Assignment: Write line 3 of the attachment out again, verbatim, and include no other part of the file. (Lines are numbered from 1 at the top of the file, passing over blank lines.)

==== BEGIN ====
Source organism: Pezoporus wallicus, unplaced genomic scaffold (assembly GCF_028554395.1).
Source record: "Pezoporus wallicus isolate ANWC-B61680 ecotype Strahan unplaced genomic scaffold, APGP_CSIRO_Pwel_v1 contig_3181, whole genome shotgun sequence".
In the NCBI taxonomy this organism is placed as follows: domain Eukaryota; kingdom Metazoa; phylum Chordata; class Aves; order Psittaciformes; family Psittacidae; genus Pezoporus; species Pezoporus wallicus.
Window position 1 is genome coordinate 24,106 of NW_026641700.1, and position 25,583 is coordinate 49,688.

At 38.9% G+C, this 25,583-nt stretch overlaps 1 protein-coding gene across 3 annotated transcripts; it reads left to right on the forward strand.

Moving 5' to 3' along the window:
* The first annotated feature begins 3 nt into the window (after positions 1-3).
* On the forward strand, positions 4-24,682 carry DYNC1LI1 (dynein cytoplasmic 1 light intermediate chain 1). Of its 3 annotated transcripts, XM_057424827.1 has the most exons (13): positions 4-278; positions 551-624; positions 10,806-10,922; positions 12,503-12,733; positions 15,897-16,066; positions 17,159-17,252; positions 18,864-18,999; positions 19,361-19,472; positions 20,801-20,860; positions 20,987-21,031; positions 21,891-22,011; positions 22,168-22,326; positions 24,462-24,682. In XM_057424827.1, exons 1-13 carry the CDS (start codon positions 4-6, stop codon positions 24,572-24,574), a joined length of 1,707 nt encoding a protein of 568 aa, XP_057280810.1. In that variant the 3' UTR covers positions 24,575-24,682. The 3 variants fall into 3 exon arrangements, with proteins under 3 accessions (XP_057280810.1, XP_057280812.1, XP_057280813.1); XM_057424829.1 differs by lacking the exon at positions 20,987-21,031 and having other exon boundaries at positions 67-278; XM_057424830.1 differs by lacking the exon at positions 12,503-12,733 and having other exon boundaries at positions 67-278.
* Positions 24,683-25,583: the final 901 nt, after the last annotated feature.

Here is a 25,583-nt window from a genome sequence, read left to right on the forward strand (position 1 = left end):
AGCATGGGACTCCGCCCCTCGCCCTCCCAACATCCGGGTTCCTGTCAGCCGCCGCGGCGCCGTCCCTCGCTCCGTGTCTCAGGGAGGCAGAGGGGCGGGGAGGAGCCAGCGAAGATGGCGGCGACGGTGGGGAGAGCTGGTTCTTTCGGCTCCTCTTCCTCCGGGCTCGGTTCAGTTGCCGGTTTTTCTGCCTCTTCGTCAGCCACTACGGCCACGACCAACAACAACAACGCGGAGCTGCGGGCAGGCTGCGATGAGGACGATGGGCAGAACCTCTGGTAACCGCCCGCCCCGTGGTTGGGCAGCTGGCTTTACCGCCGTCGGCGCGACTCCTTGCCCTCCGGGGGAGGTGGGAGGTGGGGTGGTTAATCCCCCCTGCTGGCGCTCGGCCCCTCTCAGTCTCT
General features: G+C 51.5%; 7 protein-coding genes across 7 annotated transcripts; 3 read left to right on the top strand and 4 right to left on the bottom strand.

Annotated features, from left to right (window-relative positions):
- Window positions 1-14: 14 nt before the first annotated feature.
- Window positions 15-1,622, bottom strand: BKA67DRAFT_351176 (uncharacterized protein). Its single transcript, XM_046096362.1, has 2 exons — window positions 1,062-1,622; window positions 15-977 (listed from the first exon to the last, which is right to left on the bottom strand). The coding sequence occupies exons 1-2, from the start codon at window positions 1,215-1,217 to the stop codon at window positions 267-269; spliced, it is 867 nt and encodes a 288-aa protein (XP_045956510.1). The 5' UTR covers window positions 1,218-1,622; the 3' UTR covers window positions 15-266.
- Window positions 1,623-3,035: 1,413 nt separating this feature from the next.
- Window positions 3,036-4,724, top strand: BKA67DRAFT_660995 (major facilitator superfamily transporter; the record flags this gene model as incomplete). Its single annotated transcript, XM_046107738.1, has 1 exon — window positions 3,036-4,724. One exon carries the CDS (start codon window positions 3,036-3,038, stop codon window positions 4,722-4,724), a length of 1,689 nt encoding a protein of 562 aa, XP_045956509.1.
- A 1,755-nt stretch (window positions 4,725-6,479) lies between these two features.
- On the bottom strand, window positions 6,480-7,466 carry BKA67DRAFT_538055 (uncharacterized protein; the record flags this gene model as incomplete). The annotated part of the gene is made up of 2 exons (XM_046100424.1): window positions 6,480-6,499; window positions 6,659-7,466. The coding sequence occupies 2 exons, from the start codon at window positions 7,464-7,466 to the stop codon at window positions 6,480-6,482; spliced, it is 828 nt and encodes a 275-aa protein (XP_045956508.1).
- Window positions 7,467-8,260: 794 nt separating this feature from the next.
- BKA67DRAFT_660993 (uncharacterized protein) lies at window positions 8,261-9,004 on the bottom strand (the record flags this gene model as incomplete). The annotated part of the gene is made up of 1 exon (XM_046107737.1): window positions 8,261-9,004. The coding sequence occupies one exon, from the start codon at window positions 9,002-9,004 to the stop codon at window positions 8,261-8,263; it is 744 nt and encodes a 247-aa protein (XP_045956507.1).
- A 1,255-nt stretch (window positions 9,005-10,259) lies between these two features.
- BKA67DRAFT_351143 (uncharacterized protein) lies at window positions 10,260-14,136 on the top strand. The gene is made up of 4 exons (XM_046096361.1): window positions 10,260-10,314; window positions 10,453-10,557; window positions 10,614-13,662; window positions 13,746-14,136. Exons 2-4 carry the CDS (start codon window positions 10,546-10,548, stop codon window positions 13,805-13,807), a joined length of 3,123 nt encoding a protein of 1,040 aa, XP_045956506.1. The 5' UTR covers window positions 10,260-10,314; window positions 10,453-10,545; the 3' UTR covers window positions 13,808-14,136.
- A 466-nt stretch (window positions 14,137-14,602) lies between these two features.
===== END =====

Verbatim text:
In the NCBI taxonomy this organism is placed as follows: domain Eukaryota; kingdom Metazoa; phylum Chordata; class Aves; order Psittaciformes; family Psittacidae; genus Pezoporus; species Pezoporus wallicus.